Murray Chass is one of those guys who will write something one moment that will make you want to pull your hair out, and then the next moment will make a razor-sharp observation, the sort of which that makes so much sense that you’ll wonder why you’ve never heard anyone say it before. He did that in his latest post, when reflecting on Bert Blyleven and Jack Morris’ comments that Andre Dawson deserves to be in the Hall of Fame:
A thought on players’ opinions on which players belong in the Hall of
Fame: Before they get in, they think many players should be in; once
they are in, they don’t think any more players should get in.
I’d say that the only exception to that is the Big Red Machine Reds who think every one of their teammates, right down to Cesar Geronimo and Ed Armbrister, belong in Cooperstown. Otherwise Chass is spot-on.
The Braves have signed former football player and current outfielder Sanders Commings, an Augusta, Georgia native, to a minor league contract, Ken Rosenthal of FOX Sports reports.
Commings, 26, was a defensive back who played for the University of Georgia before being selected by the Chiefs in the fifth round of the 2013 draft. He appeared in two games in the 2013 season.
Commings also played baseball for Westside High School and was selected by the Diamondbacks in the 37th round of the 2008 draft. He chose to attend the University of Georgia instead. When football didn’t pan out, Commings started training with Jerry Hairston, Jr. Hairston said he was “blown away” when he saw Commings hit for the first time.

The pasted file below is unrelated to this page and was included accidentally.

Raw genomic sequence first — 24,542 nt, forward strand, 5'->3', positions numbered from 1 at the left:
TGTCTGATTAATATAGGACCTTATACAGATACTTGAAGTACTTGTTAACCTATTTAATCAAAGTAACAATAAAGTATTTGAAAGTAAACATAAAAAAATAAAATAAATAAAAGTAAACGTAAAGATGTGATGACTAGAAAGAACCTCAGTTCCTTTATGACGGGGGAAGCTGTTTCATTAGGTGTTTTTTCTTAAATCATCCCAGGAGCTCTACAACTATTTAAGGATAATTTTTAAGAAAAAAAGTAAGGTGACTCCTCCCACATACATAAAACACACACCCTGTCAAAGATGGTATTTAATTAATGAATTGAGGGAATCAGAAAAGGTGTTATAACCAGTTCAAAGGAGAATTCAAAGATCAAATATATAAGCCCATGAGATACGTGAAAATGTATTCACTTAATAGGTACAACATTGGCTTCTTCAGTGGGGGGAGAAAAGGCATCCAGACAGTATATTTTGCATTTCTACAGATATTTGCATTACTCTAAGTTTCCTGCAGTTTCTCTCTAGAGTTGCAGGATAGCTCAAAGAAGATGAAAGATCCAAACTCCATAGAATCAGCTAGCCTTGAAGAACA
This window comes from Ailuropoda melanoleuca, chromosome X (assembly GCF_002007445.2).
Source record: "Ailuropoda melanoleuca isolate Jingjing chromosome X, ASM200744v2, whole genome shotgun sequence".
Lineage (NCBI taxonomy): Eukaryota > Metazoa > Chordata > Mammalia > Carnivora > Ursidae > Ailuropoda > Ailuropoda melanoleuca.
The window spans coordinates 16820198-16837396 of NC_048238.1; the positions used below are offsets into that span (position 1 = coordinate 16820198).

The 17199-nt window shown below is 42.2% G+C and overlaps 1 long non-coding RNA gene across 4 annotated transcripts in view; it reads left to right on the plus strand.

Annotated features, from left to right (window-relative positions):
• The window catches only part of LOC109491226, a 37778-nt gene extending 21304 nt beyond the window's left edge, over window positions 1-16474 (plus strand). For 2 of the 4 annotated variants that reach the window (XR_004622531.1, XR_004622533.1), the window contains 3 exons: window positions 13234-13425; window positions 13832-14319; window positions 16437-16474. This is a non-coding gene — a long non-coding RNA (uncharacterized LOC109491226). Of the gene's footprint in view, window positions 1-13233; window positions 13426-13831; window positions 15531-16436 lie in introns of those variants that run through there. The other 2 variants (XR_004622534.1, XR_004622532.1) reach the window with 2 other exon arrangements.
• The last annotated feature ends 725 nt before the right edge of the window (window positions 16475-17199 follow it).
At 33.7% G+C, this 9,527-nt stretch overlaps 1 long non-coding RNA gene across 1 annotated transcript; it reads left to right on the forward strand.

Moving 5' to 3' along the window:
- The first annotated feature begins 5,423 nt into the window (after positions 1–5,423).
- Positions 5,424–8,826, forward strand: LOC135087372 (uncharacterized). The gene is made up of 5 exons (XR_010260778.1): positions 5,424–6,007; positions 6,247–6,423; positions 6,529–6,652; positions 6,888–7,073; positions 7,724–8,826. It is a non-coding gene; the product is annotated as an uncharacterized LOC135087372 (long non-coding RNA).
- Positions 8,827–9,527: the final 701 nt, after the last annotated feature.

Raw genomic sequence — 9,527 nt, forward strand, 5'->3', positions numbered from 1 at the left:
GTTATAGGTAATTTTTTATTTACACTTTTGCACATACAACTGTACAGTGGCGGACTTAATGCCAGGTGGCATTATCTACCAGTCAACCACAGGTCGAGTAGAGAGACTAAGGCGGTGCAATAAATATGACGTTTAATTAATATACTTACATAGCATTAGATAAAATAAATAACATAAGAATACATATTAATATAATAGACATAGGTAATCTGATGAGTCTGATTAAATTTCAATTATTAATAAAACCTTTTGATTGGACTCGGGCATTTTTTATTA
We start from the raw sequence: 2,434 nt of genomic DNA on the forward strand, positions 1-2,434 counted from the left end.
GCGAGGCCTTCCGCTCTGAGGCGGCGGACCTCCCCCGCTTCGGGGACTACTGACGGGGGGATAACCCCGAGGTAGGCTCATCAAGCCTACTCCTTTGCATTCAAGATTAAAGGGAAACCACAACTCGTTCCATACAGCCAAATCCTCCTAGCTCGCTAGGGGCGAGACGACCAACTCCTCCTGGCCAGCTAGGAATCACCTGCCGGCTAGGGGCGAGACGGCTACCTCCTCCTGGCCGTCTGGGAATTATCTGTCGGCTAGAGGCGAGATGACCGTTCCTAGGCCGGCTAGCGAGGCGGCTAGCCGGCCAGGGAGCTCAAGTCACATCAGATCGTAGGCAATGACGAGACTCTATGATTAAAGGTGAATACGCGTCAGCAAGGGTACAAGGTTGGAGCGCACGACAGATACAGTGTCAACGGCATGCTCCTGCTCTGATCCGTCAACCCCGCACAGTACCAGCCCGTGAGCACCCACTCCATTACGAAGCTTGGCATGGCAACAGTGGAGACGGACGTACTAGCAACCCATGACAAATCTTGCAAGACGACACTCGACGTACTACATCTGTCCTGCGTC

Obviously, Commings’ path to success as a professional baseball player will be long, but it’s a no-risk flier for the Braves. The club has past experience with football players, including Deion Sanders and Brian Jordan.
The next task for the Braves will be to acquire Ryan Goins from the Blue Jays. That way, players will look at the lineup card each day to see if it’s Commings or Goins.
On Thursday afternoon, Rays pitcher Chris Archer asked his Twitter followers, “Lots swirling around what needs to be changed about the game of baseball. What do y’all want to see changed, if anything, & why?”
Tigers ace Justin Verlander responded:
To that, Archer said:
For what it’s worth, Verlander hasn’t been much of a hitter. In 47 career plate appearances, he has three singles and no extra-base hits. And if the AL did get rid of the DH rule, the Tigers would have nowhere to put Victor Martinez. Verlander, though, would have an easier time pitching to opposing pitchers rather than their DH’s.